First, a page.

Proving Liability in Car Accident Cases Using Google Earth

As the Internet Age progresses, personal injury litigation will continue to change. This extends to the “toolkit” that lawyers use to prove liability in car accident injury cases.  Technology creates more weapons for and against us.

What is Google Earth

Google Earth is a computer program that allows users to get a bird’s eye view of almost any place on Earth.  Google obtains its images from NASA’s Landsat 8 Satellite system taken from far above the earth’s surface. You can type in GPS coordinates or manually add a marker by clicking any spot on the map.

How We Used Google Earth in Litigation

car accident liabilityMiller & Zois uses Google Earth in almost every car accident case we handle.  When I’m talking to a client on the phone, I most likely have Google Street View on my screen.  It lets me travel to the crash site without getting out of my chair.   It gives us angles and perspective that is sometimes better than you would get at the scene.

Overhead views of highways and intersections can be invaluable in proving liability for collisions.  You cannot get them without Google Earth or a helicopter.  Not long ago, it was commonplace to see questions on bar association listservs looking for sources of aerial photographs of roads and highways for use in car accident cases. No longer. Google Earth has become the go-to resource for many for overhead photos. They are in color, searchable, and can be zoomed in or out depending on what view the situation calls for. They can be useful for showing the general layout of accident scenes, establishing the location of traffic signals, illustrating sightlines, showing the movement of vehicles between lanes or through intersections, or establishing the location of witnesses. Google Earth does this job better than any professional could have provided before.  It is still amazing how many car accident lawyers in Maryland have never used Google Earth.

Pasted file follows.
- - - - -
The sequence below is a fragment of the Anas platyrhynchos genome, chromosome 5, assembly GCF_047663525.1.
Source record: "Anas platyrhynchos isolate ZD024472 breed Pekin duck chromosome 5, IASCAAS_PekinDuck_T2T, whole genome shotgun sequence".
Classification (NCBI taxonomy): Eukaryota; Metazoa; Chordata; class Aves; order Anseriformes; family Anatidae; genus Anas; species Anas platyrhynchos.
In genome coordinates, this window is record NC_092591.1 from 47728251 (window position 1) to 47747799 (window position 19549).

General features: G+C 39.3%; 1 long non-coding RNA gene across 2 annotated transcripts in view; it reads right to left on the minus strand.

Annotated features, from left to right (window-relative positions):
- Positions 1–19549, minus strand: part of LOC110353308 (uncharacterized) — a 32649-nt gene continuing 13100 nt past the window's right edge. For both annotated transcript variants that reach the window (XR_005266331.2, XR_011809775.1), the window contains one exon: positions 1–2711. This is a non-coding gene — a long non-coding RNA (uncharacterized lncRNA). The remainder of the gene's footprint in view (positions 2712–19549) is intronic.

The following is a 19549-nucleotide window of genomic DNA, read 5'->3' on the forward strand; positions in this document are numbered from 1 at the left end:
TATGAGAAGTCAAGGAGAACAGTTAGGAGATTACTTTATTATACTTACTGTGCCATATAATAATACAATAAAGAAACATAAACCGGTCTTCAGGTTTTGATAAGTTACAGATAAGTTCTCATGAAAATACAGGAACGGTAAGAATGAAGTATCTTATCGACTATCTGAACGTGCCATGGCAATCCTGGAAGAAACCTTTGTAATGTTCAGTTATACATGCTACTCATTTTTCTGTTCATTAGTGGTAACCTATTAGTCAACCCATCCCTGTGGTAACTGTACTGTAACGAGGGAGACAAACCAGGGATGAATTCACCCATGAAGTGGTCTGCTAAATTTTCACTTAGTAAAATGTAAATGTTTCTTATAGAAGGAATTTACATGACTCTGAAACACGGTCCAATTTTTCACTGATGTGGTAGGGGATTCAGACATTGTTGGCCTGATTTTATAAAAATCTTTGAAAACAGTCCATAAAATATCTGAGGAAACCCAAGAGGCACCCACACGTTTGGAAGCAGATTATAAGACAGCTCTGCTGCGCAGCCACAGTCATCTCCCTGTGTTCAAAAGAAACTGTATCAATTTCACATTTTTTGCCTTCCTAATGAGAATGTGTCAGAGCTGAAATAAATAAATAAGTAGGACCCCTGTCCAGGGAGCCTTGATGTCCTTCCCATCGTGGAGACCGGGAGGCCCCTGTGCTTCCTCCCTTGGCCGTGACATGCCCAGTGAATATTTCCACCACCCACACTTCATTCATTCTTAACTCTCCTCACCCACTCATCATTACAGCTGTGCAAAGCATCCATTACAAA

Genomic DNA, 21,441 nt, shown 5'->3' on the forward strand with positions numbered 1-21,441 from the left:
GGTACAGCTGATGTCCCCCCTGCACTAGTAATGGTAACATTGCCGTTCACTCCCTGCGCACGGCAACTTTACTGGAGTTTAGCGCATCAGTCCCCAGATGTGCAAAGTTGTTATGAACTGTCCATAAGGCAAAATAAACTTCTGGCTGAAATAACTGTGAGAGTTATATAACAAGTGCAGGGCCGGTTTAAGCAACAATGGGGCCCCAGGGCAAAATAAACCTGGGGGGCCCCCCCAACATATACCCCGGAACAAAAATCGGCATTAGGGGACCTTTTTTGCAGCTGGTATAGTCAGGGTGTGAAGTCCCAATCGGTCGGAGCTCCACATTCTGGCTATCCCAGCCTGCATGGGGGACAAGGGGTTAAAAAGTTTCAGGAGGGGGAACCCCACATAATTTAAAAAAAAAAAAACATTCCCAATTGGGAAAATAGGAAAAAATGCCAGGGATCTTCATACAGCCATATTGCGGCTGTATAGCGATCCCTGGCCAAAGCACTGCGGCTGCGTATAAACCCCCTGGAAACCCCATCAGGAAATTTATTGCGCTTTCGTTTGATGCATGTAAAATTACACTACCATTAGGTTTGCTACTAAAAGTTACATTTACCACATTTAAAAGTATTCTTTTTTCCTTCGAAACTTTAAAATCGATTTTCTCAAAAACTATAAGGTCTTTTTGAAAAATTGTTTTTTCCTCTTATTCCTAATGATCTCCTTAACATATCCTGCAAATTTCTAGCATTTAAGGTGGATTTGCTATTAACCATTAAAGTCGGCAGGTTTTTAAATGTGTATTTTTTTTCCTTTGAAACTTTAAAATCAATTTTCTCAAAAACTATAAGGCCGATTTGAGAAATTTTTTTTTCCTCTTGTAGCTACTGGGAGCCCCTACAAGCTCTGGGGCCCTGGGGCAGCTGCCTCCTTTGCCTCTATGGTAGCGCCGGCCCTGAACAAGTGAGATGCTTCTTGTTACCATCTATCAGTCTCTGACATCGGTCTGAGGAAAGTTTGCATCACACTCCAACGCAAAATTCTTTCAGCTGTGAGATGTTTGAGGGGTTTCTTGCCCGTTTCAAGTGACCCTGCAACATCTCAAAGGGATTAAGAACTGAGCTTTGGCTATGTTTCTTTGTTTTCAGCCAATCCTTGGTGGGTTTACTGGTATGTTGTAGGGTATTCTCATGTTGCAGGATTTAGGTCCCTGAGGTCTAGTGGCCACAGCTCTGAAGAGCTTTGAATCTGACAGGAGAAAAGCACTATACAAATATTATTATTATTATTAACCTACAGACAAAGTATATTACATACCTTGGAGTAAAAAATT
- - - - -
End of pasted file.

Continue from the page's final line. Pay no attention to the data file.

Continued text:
Getting Google Earth Picture in Evidence

I have seen these admitted into evidence in a variety of ways.  First and best is a stipulation.  You can also get Google Earth images admitted into evidence through a request for admission, or through the testimony of a party, witness or police officer. Laying the foundation is essentially the same as for any photograph- using a witness to testify that the image is a photo of what it purports to be.

The court might also take judicial notice of the distance established by Google Maps and Google Earth-like the court did in this case.  Judicial notice is a real option because the Google Earth program and technology cannot be reasonably questioned. It is not realistic in 2018  to conclude that Google Earth images do not provide accurate and useful information upon which important decisions can be based or that that fact is not common knowledge. Our legal system will eventually have to deal with this reality sooner or later. In the meantime, we have to do what we can to make sure we get these pictures admitted into evidence.

How EXACTLY Do You Get Them in Evidence?

You can get the Google Earth images in through a witness who has been at the scene.  “Is Ex. 1 a true and correct representation of how this intersection looked at the time of the crash?” Assuming the witness says yes, move to get the evidence admitted.

I am not aware of any Maryland authority directly addressing the admission of this kind of material into evidence.  (I just did a search again in 2018.) I would not be surprised if someday we have an evidentiary rule specifically addressing the issue.

I know there are cases where you might have a problem getting Google Earth images admitted. But the odds are in your favor.